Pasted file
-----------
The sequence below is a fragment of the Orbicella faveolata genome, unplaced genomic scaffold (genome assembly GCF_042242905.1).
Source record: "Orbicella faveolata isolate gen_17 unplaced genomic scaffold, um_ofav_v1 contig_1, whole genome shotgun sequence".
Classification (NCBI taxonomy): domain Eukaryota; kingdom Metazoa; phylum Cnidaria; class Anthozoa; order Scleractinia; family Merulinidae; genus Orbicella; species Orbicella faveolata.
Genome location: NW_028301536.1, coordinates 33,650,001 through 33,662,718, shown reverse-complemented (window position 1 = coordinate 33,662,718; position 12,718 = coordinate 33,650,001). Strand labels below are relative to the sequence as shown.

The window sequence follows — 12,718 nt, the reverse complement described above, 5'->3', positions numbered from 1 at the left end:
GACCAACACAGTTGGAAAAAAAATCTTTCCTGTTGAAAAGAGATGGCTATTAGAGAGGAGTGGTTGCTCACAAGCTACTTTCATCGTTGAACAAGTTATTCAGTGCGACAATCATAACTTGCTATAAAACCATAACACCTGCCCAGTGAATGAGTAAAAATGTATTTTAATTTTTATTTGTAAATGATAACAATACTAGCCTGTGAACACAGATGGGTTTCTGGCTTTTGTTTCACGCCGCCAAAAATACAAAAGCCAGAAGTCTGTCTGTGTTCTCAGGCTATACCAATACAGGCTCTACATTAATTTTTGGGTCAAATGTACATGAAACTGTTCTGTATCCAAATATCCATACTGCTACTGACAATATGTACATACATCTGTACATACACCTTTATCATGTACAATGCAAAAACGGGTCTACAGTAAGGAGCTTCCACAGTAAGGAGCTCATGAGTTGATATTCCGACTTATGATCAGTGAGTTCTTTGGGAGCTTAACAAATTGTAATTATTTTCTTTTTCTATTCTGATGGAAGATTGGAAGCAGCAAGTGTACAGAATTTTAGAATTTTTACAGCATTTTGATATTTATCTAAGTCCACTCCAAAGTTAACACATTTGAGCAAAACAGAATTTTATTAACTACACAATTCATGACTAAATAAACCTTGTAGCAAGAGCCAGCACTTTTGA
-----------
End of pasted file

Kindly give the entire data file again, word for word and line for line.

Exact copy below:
The sequence below is a fragment of the Orbicella faveolata genome, unplaced genomic scaffold (genome assembly GCF_042242905.1).
Source record: "Orbicella faveolata isolate gen_17 unplaced genomic scaffold, um_ofav_v1 contig_1, whole genome shotgun sequence".
Classification (NCBI taxonomy): domain Eukaryota; kingdom Metazoa; phylum Cnidaria; class Anthozoa; order Scleractinia; family Merulinidae; genus Orbicella; species Orbicella faveolata.
Genome location: NW_028301536.1, coordinates 33,650,001 through 33,662,718, shown reverse-complemented (window position 1 = coordinate 33,662,718; position 12,718 = coordinate 33,650,001). Strand labels below are relative to the sequence as shown.

The window sequence follows — 12,718 nt, the reverse complement described above, 5'->3', positions numbered from 1 at the left end:
GACCAACACAGTTGGAAAAAAAATCTTTCCTGTTGAAAAGAGATGGCTATTAGAGAGGAGTGGTTGCTCACAAGCTACTTTCATCGTTGAACAAGTTATTCAGTGCGACAATCATAACTTGCTATAAAACCATAACACCTGCCCAGTGAATGAGTAAAAATGTATTTTAATTTTTATTTGTAAATGATAACAATACTAGCCTGTGAACACAGATGGGTTTCTGGCTTTTGTTTCACGCCGCCAAAAATACAAAAGCCAGAAGTCTGTCTGTGTTCTCAGGCTATACCAATACAGGCTCTACATTAATTTTTGGGTCAAATGTACATGAAACTGTTCTGTATCCAAATATCCATACTGCTACTGACAATATGTACATACATCTGTACATACACCTTTATCATGTACAATGCAAAAACGGGTCTACAGTAAGGAGCTTCCACAGTAAGGAGCTCATGAGTTGATATTCCGACTTATGATCAGTGAGTTCTTTGGGAGCTTAACAAATTGTAATTATTTTCTTTTTCTATTCTGATGGAAGATTGGAAGCAGCAAGTGTACAGAATTTTAGAATTTTTACAGCATTTTGATATTTATCTAAGTCCACTCCAAAGTTAACACATTTGAGCAAAACAGAATTTTATTAACTACACAATTCATGACTAAATAAACCTTGTAGCAAGAGCCAGCACTTTTGA